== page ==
Catholic bishops: 'Stronger' futures or 'Stolen' futures?

Lisa Martin AEDT Nine News May 7 2012

Australia's Catholic bishops have urged the Senate to block draft legislation to extend the Northern Territory intervention in Aboriginal communities.

Labor's Stronger Futures draft laws are likely to clear the upper house with bipartisan support when federal parliament resumes this week.

The Australian Catholic Bishops Conference, which represents 42 bishops, has criticised the government's consultation process with indigenous people and called for the draft laws to be dumped.

Archbishop Philip Wilson urged the Senate not to pass the legalisation and described the Stronger Futures laws as 'stolen futures'.

'We need to listen to the Aboriginal people,' he said in a statement on Monday.

'They are asking for their rights as human beings and citizens of this country to be respected.'

Archbishop Wilson called for an urgent shift from punitive controls to measures that restored community control.

Social inclusion did not result from intervention, imposition, discrimination and exclusion, he said.

The Stronger Futures legislation aims to continue the Howard government's initial intervention in 2007, which addressed violence and alcohol abuse in Aboriginal communities.

Alcohol restrictions and a controversial program that cuts the welfare payments of parents whose kids skip school are part of the extension.

NT Aboriginal communities say the measures are racist.

Archbishop Wilson said the way forward needed to be principled, promoting self-determination, enabling participation in decision-making and ensuring free, prior and informed consent.

Last week, a group of traditional owners, Yolngu Nations Assembly, representing 8000 people in west, central and east Arnhem Land threatened to revolt against the legislation.

They will refuse to participate in land lease negotiations with the federal government and decline approval for any exploration licences.

Australian Catholic Bishops Conference

Stronger futures or stolen futures - Bishops and Religious question legislation

Media Release

5 May, 2012

The Australian Catholic Bishops Conference (ACBC) and Catholic Religious Australia (CRA)
call upon all Federal Senators not to pass the legislation of the 'Stronger Futures Northern
Territory 2011 Bill'.

In their meeting today in North Sydney, Archbishop Philip Wilson and Sr Anne Derwin RSJ on behalf of the ACBC and CRA released the following statement:

"We join with the many Aboriginal, Torres Strait Islander peoples and other Australians who have already urged the government to consult Aboriginal people and their Elders in planning actions and developing policies that will affect their lives for many years."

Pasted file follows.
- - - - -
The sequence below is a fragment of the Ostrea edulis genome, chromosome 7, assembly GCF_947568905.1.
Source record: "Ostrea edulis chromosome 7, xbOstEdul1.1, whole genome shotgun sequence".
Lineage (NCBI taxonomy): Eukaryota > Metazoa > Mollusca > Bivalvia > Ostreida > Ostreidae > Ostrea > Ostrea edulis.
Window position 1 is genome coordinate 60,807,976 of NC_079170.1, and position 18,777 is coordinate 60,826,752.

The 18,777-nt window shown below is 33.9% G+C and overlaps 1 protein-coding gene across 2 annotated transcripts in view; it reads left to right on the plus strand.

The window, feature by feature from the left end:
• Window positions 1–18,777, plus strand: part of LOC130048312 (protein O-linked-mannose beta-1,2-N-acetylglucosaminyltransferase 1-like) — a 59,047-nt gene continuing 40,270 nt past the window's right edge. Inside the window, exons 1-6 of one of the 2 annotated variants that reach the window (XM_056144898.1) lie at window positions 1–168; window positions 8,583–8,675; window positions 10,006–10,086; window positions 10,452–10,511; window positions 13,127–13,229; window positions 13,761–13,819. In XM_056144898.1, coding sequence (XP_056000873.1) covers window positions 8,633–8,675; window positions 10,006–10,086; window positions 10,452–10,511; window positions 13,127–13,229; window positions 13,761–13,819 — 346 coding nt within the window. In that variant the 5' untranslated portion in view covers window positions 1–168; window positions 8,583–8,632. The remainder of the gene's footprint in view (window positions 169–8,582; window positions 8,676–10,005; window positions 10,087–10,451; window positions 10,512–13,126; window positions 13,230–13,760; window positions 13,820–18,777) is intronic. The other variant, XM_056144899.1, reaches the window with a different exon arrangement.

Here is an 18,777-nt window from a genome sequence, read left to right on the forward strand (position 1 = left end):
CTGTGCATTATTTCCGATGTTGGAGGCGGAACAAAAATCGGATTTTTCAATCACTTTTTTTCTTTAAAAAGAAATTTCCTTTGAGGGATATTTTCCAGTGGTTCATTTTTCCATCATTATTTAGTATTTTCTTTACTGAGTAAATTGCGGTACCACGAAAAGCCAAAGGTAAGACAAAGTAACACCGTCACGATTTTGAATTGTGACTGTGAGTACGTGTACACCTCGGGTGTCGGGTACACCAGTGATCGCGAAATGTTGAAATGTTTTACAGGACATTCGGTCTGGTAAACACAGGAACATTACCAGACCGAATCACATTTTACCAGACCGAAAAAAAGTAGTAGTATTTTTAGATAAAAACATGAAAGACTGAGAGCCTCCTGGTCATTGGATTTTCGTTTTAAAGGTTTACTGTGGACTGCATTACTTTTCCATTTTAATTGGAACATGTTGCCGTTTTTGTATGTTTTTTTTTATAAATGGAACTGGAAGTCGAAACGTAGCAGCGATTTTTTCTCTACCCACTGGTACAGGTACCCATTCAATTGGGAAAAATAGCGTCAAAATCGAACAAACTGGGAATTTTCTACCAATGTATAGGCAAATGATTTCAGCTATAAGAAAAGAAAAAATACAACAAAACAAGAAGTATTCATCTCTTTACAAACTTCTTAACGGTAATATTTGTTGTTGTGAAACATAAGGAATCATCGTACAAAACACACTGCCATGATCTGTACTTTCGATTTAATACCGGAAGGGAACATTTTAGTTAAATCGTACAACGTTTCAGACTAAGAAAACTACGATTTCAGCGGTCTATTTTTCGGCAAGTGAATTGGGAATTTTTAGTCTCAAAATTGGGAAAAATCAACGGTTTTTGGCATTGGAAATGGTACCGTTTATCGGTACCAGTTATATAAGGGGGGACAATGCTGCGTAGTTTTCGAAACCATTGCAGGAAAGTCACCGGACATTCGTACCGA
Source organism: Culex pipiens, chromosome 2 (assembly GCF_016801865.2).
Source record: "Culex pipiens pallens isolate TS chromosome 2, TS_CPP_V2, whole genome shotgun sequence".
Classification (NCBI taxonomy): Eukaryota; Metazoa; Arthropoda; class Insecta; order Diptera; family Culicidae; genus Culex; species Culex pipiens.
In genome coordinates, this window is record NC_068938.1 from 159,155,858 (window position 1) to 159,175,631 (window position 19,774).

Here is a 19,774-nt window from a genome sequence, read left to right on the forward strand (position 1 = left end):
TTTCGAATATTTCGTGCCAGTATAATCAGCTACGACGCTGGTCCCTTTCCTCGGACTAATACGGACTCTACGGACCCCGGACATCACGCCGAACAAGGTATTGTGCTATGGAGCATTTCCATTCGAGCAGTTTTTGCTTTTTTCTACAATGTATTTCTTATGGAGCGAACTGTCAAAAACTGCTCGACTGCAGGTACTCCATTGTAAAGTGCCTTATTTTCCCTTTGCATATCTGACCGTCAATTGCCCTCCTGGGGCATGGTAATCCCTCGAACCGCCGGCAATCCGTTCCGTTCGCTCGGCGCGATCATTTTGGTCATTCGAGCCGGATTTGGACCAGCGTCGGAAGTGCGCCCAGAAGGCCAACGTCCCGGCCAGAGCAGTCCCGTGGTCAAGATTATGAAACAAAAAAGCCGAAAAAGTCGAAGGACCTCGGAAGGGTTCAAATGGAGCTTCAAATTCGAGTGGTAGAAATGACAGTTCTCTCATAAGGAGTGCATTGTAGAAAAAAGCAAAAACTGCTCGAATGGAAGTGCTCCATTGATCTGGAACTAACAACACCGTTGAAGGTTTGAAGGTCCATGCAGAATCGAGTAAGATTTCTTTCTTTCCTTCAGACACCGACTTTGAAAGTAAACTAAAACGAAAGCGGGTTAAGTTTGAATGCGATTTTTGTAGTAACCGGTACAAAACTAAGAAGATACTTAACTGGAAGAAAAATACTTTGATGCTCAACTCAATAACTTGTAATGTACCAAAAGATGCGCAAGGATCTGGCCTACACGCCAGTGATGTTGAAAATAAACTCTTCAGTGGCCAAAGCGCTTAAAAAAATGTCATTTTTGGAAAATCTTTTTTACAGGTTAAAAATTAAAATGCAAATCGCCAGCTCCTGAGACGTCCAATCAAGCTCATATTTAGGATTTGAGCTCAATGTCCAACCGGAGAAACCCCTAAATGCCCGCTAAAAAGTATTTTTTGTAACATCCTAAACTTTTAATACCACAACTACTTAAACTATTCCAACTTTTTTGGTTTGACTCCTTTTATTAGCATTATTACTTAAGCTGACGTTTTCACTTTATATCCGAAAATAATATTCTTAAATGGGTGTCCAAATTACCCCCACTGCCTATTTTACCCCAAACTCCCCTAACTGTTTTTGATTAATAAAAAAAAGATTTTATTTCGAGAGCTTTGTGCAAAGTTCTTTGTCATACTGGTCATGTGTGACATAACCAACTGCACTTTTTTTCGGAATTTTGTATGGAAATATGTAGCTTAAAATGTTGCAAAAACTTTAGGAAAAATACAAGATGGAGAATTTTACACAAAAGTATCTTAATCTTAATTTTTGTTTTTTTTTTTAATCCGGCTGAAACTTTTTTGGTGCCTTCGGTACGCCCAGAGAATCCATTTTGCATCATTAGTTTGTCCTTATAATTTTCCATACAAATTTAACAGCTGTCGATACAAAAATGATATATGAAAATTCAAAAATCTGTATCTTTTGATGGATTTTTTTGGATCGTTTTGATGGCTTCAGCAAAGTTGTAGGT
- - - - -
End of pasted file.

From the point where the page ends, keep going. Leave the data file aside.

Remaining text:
The ACBC and CRA are concerned that the Stronger Futures Legislation expands the powers of the current legislation and will be set in place for 10 years.

"We urge the Federal Government to abandon this legislation and develop strategies based on trust and respect which will promote collaboration with the Aboriginal people of the Northern Territory in decision-making relating to their future", they said.

"The Northern Territory National Emergency Response has achieved some success and we can learn from these successes. We see this success particularly in housing, employment and education. However, the response is also the source of many problems. The legislation before the Senate extends many aspects of "the intervention" and continues to raise serious human rights concerns", they said.

The ACBC and CRA propose the development of an alternative response to the problems, based on consultation sensitive to Aboriginal culture.

"We need to listen to the Aboriginal people. They are asking for their rights as human beings and citizens of this country to be respected. Deep spiritual and cultural issues must be paramount in any legislation".

"Working in partnership with Aboriginal people over the long term - rather than 'quick fixes' - creates real changes that will continue."
"Social inclusion does not result from intervention, imposition, discrimination and exclusion.

We call for an urgent shift from punitive controls to measures that restore community control, rebuild Aboriginal initiative and capacity, improve living conditions and show respect for Aboriginal languages and culture."

"The way forward needs to be principled, promoting self-determination, enabling participation in decision-making and ensuring free, prior and informed consent".

"Together, Australians can move towards a stronger future for all Aboriginal and Torres Strait Islander peoples", they said.

For media enquiries or to arrange an interview please contact Beth Doherty on 0407 081 256 or media@catholic.org.au